Dynamics of the Durable. A History of Making Things Last in the Arts

KNIR Research Dialogues (KRD)
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Krd Marjolijn Bol Afbeelding 2Our cultural heritage comprises many art objects that are hundreds, some thousands of years old. How did they survive this long? While many factors determine if and how art can be preserved, one has fundamentally impacted its long-term survival: the desire to make and own artefacts that withstand the test of time. My current research project on the history of durability in art will undertake the first comprehensive study of the impact of the artisan and patron’s ambitions to craft, own and theorize durable objects on the long-term development of the visual and decorative arts. To achieve durability, artisans have worked stone and metal, created dyes and pigments thought never to fade, made surface coatings ensuring the protection of more brittle materials, and transformed soft clay into long-lasting ceramics. Patrons coveted physically stable objects; yet stability does not always ensure durability: culturally fragile gold can be melted and re-used. Beyond how the durable was made, DURARE will map the social practices influencing durability. We will also establish how, through artistic and social pursuits for durable art, humans acquired knowledge of the stability and behavior of materials over time, thus impacting knowledge traditions outside art history. Finally, we will elucidate the created practices and institutions facilitating durability, such as cultural heritage conservation and museums.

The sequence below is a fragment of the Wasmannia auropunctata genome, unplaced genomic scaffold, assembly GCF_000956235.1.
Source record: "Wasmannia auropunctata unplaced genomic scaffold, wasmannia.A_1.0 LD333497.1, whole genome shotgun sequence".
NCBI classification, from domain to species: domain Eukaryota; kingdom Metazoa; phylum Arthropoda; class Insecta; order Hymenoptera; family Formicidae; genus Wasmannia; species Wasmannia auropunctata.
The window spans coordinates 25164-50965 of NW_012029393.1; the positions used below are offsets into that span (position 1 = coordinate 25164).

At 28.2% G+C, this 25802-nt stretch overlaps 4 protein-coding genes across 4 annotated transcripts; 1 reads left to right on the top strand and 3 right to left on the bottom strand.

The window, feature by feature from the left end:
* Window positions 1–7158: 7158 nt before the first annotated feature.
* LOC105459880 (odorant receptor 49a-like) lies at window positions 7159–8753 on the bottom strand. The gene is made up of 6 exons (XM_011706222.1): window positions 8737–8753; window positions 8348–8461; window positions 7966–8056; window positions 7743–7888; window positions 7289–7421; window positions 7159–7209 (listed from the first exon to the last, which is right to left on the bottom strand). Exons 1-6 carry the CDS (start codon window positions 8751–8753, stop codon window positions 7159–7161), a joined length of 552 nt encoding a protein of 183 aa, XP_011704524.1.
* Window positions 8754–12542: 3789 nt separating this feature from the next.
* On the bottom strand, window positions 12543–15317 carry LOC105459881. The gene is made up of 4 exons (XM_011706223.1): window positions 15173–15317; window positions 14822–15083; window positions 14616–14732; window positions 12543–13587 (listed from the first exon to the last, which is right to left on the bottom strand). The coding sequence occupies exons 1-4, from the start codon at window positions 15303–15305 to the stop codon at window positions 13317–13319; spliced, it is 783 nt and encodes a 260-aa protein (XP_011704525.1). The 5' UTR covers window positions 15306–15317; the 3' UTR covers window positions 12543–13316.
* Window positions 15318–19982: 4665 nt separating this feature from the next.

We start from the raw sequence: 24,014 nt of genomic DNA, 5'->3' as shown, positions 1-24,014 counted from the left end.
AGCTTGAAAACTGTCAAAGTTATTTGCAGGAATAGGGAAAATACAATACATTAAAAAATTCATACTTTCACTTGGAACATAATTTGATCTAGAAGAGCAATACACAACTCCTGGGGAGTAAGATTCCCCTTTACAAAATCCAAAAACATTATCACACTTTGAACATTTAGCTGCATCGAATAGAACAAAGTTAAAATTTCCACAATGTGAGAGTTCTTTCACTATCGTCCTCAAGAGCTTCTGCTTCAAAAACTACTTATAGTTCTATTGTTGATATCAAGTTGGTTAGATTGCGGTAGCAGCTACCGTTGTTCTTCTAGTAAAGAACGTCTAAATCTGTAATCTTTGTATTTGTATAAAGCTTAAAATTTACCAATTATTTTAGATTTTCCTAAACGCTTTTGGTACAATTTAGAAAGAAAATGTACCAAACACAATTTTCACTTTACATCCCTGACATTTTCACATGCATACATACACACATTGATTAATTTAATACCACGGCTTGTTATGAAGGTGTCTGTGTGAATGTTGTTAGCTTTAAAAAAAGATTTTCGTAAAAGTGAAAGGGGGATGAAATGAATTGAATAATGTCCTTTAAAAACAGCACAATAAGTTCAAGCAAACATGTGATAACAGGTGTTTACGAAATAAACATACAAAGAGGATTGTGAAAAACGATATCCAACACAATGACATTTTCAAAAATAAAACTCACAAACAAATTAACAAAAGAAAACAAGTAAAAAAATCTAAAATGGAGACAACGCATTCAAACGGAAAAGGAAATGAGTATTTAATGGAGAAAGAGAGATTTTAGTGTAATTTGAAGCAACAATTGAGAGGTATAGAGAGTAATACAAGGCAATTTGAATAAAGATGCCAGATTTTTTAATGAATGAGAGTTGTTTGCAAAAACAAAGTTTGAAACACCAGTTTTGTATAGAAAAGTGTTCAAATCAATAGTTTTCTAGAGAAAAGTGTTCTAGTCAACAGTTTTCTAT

Marjolijn Bol’s research interests focus on the interdependence of the history of art with the history of materials, techniques and knowledge. She gained her PhD thesis in art history at Utrecht University: Oil and the Translucent: Varnishing and glazing in practice, recipes and historiography, 1100-1600 (2012). Her study shows how the history of the discovery and use of the transparent properties of oil as varnish and paint medium is central to understand the roots of medieval panel painting in imitative practices and, from the fifteenth century onwards, its emancipation as liberal art. While grounded in art history, Marjolijn’s research interacts with historical studies of craft, technology, science and social studies. Special to her approach is the making of historical reconstructions to investigate the appearance of materials or objects that only came down to us in writing (i.e. recipes) or survived in poor condition.